New drugs on offer to fight the silent epidemic, hepatitis C
New medicines are being developed that are expected to transform the care of patients with hepatitis C, making treatment far more effective and far less gruelling.
The new drugs, which could reach the market next year, could help subdue a virus that infects roughly four million Americans, most of them baby boomers, and 170 million people worldwide.
“I almost think this will be revolutionary, to be honest,” said Dr Fred Poordad, chief of hepatology at Cedars-Sinai Medical Centre in Los Angeles. “We are chomping at the bit to try to treat as many patients as we can.”
About two dozen pharmaceutical companies are now pursuing drugs for hepatitis C, which an executive at Vertex Pharmaceuticals recently called “one of the largest pharmaceutical opportunities this decade”.
That is because the toll of the disease, which now kills about 12,000 Americans a year, is expected to rise in the coming decade. Although new cases have dropped sharply, hundreds of thousands of people who were infected decades ago are expected to start experiencing the effects of liver damage.
Hopes for new treatments were buoyed in May by the first results from a late-stage clinical trial of one of the new drugs, Telaprevir from Vertex. When added to the existing treatment — a combination of alpha interferon and ribavirin — Telaprevir effectively cured 75 per cent of patients, compared with 44 per cent of those treated with the existing drugs alone. And for many patients, the course of treatment could be halved to 24 weeks.
But even if the drugs do work, some experts and doctors warn that this virus may be particularly tough to vanquish. Three-quarters of the people who are infected do not know it because they are not tested for the virus and because the infection can be asymptomatic for years while it stealthily attacks the liver.
And because this disease is transmitted by blood, those infected largely are former or current IV-drug users — a population that characteristically has little or no health insurance — who may not be the most able to stick to a lengthy treatment regimen that can cause brutal side effects.
Pharmaceutical companies “completely ignore the real face of hepatitis C,” said Dr Diana L Sylvestre, who runs a clinic in Oakland, that treats drug addicts and former addicts with hepatitis C. “A minority of patients who have hepatitis C will benefit from these drugs.”
Dr Camilla Graham, senior director of medical affairs, Vertex, said that addicts accounted for less than 10 per cent of people with hepatitis C. While many people got infected by trying drugs in the 1960s and 1970s, they have long since kicked the habit, she said.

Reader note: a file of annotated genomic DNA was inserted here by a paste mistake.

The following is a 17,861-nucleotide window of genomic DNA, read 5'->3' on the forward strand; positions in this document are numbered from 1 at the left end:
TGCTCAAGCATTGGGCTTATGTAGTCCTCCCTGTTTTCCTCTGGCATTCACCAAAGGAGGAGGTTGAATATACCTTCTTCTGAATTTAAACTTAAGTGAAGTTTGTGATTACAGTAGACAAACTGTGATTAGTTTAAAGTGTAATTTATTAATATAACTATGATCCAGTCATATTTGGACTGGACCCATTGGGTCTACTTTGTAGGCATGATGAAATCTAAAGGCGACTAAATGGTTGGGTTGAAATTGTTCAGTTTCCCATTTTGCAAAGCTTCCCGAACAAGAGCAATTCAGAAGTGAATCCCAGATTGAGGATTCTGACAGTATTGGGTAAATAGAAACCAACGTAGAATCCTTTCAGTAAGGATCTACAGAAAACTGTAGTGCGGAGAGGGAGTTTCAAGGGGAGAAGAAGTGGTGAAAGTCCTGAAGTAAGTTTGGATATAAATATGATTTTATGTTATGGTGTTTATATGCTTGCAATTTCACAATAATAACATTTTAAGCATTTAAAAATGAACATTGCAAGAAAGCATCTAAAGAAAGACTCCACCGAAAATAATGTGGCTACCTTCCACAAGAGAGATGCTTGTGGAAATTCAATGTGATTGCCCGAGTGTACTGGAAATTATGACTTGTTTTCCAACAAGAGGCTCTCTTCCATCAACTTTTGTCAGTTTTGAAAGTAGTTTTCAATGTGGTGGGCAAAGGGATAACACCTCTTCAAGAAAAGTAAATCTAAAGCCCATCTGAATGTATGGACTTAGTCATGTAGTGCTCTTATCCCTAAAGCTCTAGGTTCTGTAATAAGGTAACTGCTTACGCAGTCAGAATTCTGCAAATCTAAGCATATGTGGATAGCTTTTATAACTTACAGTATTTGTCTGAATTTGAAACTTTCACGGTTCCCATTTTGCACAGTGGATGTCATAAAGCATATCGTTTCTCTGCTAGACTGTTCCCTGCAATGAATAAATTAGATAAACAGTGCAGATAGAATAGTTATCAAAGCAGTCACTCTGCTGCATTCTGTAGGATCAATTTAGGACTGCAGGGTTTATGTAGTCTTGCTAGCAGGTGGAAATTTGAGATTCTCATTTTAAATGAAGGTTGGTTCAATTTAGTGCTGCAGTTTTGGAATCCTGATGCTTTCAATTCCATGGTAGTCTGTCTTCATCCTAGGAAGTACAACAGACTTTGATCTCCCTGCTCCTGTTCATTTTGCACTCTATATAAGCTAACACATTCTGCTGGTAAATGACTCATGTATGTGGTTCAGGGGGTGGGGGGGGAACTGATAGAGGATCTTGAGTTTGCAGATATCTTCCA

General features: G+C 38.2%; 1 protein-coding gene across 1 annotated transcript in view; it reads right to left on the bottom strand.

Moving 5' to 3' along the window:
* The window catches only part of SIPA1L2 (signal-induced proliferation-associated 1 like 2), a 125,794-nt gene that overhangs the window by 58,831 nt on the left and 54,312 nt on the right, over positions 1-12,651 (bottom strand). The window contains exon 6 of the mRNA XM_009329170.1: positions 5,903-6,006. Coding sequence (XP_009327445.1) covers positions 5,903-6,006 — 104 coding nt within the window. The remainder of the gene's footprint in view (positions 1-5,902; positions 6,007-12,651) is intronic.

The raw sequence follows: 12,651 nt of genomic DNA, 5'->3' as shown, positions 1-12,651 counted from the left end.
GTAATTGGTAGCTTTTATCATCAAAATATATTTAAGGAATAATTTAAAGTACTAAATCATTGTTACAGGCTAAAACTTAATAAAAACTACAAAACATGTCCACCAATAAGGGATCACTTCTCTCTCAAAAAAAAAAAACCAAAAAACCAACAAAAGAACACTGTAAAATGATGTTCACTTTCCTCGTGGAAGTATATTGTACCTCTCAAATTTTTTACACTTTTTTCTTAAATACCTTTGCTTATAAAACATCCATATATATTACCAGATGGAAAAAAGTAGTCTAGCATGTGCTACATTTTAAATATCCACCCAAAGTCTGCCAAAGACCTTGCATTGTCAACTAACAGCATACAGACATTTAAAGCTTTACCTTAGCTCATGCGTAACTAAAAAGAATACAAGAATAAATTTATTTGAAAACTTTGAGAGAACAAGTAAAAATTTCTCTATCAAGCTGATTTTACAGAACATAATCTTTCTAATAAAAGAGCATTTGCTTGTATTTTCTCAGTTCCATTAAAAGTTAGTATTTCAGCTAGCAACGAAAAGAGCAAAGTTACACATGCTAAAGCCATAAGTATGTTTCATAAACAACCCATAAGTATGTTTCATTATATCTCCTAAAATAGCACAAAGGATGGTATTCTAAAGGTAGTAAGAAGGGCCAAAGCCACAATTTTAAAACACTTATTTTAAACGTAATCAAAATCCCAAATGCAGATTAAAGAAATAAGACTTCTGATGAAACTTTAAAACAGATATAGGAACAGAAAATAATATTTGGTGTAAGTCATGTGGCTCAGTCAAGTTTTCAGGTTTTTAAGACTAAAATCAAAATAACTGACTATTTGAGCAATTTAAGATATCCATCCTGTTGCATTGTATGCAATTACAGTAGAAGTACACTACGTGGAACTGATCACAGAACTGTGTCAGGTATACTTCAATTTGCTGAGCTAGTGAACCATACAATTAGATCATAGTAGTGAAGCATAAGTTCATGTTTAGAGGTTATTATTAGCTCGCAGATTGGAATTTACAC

Hepatitis C can also be transmitted sexually. And many people got the virus from blood transfusions before 1992, when donated blood began being tested for the virus.
HIV and hepatitis C
Nevertheless, pharmaceutical companies realise that difficulties getting patients screened and treated could limit the use of their drugs. So they are contributing to a groundswell of activism to raise awareness of what has long been known as a ‘silent epidemic.’ Also contributing to the new advocacy is the highly organised HIV community, since 15 per cent to 30 per cent of those with HIV also have hepatitis C.
There is a risk that increased screening could result in treatment for people who will never need it. Only 5 per cent to 20 per cent of people with chronic infection develop cirrhosis in about 20 to 30 years, and doctors cannot predict which patients those will be.
“I think the companies have done a superb job of marketing this disease,” said Dr Ronald L Koretz, emeritus professor of clinical medicine, University of California, Los Angeles.
Koretz said there was no good evidence that treatment made a difference since many patients cured by the drugs might never have developed serious problems anyway.
The current treatment for hepatitis C consists of weekly injections of alpha interferon — the leading brands are Roche’s Pegasys and Merck’s PegIntron — combined with Ribavirin, a generic oral drug. It is not quite clear how these drugs work.
The regimen usually lasts either 24 or 48 weeks and costs more than $30,000. It can be rough, causing flulike symptoms, depression, anemia and other problems. And the treatment fails to cure the patient about half the time, either because it cannot clear the virus from the body or because the patient cannot tolerate the drugs.
The new drugs generally inhibit enzymes needed by the virus, a strategy that has worked well against HIV. The two drugs that could conceivably make it to the market by next year, Vertex’s Telaprevir and Merck’s Boceprevir, are both pills that inhibit the protease enzyme.
For a few years at least, the new drugs would have to be used along with interferon. But doctors are hopeful that starting perhaps in five years, combinations of the new pills will do away with the need for interferon.
The drugs could offer new hope to an estimated 3,00,000 people for whom the existing treatment has not worked. Some early data suggests that Telaprevir, when combined with the existing drugs, could cure half of them.